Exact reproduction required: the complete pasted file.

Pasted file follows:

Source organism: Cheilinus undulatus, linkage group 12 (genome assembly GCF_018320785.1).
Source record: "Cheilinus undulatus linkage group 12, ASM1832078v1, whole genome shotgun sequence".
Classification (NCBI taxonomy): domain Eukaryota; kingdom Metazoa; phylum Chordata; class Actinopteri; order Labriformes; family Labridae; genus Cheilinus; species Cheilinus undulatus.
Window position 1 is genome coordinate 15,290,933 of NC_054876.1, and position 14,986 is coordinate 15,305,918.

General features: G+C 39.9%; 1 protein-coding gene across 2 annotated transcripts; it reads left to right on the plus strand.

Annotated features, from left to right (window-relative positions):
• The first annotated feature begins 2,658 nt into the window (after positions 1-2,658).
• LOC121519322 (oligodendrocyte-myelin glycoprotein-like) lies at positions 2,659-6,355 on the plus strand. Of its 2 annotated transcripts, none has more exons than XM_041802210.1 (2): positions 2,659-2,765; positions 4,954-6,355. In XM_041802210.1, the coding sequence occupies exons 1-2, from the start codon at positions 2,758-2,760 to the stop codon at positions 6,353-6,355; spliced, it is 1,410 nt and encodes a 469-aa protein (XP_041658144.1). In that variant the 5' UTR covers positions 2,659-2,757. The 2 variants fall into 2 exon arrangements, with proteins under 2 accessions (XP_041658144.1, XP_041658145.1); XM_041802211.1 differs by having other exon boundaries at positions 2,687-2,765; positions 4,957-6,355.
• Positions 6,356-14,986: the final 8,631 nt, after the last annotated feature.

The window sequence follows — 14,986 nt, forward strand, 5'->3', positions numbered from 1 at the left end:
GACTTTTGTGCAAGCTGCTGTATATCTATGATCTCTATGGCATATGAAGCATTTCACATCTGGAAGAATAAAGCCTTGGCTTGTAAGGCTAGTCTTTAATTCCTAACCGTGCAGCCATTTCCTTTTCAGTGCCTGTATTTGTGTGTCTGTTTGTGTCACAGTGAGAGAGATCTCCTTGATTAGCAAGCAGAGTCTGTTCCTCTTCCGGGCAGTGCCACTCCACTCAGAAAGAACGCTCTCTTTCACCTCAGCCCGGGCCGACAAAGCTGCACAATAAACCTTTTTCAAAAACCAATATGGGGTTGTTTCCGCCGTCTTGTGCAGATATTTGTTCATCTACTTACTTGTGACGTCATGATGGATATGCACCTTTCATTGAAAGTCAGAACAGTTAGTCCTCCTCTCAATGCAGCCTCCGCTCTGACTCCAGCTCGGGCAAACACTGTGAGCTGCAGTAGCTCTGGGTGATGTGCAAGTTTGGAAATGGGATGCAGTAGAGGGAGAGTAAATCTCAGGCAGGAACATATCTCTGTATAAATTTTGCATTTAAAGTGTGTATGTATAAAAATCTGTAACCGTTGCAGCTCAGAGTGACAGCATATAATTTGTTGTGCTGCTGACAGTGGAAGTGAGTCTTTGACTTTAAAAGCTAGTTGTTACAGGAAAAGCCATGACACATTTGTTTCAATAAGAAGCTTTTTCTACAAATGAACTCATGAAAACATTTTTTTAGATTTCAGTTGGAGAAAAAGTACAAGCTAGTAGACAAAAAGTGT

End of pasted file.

Source organism: Cheilinus undulatus, linkage group 12 (genome assembly GCF_018320785.1).
Source record: "Cheilinus undulatus linkage group 12, ASM1832078v1, whole genome shotgun sequence".
Classification (NCBI taxonomy): domain Eukaryota; kingdom Metazoa; phylum Chordata; class Actinopteri; order Labriformes; family Labridae; genus Cheilinus; species Cheilinus undulatus.
Window position 1 is genome coordinate 15,290,933 of NC_054876.1, and position 14,986 is coordinate 15,305,918.

General features: G+C 39.9%; 1 protein-coding gene across 2 annotated transcripts; it reads left to right on the plus strand.

Annotated features, from left to right (window-relative positions):
• The first annotated feature begins 2,658 nt into the window (after positions 1-2,658).
• LOC121519322 (oligodendrocyte-myelin glycoprotein-like) lies at positions 2,659-6,355 on the plus strand. Of its 2 annotated transcripts, none has more exons than XM_041802210.1 (2): positions 2,659-2,765; positions 4,954-6,355. In XM_041802210.1, the coding sequence occupies exons 1-2, from the start codon at positions 2,758-2,760 to the stop codon at positions 6,353-6,355; spliced, it is 1,410 nt and encodes a 469-aa protein (XP_041658144.1). In that variant the 5' UTR covers positions 2,659-2,757. The 2 variants fall into 2 exon arrangements, with proteins under 2 accessions (XP_041658144.1, XP_041658145.1); XM_041802211.1 differs by having other exon boundaries at positions 2,687-2,765; positions 4,957-6,355.
• Positions 6,356-14,986: the final 8,631 nt, after the last annotated feature.

The window sequence follows — 14,986 nt, forward strand, 5'->3', positions numbered from 1 at the left end:
GACTTTTGTGCAAGCTGCTGTATATCTATGATCTCTATGGCATATGAAGCATTTCACATCTGGAAGAATAAAGCCTTGGCTTGTAAGGCTAGTCTTTAATTCCTAACCGTGCAGCCATTTCCTTTTCAGTGCCTGTATTTGTGTGTCTGTTTGTGTCACAGTGAGAGAGATCTCCTTGATTAGCAAGCAGAGTCTGTTCCTCTTCCGGGCAGTGCCACTCCACTCAGAAAGAACGCTCTCTTTCACCTCAGCCCGGGCCGACAAAGCTGCACAATAAACCTTTTTCAAAAACCAATATGGGGTTGTTTCCGCCGTCTTGTGCAGATATTTGTTCATCTACTTACTTGTGACGTCATGATGGATATGCACCTTTCATTGAAAGTCAGAACAGTTAGTCCTCCTCTCAATGCAGCCTCCGCTCTGACTCCAGCTCGGGCAAACACTGTGAGCTGCAGTAGCTCTGGGTGATGTGCAAGTTTGGAAATGGGATGCAGTAGAGGGAGAGTAAATCTCAGGCAGGAACATATCTCTGTATAAATTTTGCATTTAAAGTGTGTATGTATAAAAATCTGTAACCGTTGCAGCTCAGAGTGACAGCATATAATTTGTTGTGCTGCTGACAGTGGAAGTGAGTCTTTGACTTTAAAAGCTAGTTGTTACAGGAAAAGCCATGACACATTTGTTTCAATAAGAAGCTTTTTCTACAAATGAACTCATGAAAACATTTTTTTAGATTTCAGTTGGAGAAAAAGTACAAGCTAGTAGACAAAAAGTGT